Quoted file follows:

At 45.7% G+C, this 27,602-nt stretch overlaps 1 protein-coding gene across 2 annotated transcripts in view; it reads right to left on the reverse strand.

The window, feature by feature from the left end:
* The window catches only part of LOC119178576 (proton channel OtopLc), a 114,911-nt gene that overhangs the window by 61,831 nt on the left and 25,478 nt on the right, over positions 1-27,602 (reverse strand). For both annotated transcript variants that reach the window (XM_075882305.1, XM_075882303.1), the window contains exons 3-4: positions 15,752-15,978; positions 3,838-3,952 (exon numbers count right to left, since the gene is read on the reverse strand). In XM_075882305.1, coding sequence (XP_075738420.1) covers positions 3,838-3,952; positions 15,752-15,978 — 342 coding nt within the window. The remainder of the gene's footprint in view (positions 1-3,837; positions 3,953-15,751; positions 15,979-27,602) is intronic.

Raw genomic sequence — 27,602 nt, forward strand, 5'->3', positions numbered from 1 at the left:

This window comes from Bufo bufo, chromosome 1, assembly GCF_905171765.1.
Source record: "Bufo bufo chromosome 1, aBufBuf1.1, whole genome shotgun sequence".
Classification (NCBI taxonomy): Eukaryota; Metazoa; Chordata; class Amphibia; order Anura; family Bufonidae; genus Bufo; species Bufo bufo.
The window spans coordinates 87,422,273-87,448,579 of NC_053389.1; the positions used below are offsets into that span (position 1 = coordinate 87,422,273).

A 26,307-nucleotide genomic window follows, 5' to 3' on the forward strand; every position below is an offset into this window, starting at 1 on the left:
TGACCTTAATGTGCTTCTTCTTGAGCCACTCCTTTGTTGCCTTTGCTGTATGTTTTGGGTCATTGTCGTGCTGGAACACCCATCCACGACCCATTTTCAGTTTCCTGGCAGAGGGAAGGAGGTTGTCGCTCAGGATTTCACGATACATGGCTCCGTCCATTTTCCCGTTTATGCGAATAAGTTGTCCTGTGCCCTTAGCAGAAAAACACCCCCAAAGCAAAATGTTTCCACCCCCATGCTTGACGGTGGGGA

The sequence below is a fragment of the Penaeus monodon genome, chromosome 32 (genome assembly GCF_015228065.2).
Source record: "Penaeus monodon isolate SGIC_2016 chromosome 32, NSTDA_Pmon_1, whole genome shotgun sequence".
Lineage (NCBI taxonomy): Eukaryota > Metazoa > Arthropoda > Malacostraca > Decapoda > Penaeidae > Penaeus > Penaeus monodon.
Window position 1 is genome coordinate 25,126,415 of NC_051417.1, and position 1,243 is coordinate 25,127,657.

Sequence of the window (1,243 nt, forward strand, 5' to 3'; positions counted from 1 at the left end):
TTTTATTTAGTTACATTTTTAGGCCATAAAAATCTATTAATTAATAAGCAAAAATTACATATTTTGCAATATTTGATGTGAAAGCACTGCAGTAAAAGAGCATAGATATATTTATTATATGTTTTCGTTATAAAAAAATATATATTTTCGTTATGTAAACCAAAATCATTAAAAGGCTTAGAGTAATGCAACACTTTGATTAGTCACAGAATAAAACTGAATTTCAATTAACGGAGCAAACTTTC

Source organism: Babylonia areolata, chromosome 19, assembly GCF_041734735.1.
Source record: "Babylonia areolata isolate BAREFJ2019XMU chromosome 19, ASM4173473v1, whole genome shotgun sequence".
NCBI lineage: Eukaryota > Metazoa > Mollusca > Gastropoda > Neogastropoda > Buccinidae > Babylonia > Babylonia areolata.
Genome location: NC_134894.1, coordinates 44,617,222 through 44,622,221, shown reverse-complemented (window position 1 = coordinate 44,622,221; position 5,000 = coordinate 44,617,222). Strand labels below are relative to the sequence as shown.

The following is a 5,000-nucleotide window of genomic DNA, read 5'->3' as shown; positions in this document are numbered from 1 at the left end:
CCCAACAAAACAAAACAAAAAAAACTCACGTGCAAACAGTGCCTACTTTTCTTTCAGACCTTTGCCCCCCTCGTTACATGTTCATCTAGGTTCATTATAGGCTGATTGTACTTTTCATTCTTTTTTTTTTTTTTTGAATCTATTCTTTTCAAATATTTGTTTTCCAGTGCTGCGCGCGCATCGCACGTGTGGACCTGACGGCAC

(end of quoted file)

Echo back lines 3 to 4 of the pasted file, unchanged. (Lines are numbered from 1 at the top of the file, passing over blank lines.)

* The window catches only part of LOC119178576 (proton channel OtopLc), a 114,911-nt gene that overhangs the window by 61,831 nt on the left and 25,478 nt on the right, over positions 1-27,602 (reverse strand). For both annotated transcript variants that reach the window (XM_075882305.1, XM_075882303.1), the window contains exons 3-4: positions 15,752-15,978; positions 3,838-3,952 (exon numbers count right to left, since the gene is read on the reverse strand). In XM_075882305.1, coding sequence (XP_075738420.1) covers positions 3,838-3,952; positions 15,752-15,978 — 342 coding nt within the window. The remainder of the gene's footprint in view (positions 1-3,837; positions 3,953-15,751; positions 15,979-27,602) is intronic.

Raw genomic sequence — 27,602 nt, forward strand, 5'->3', positions numbered from 1 at the left: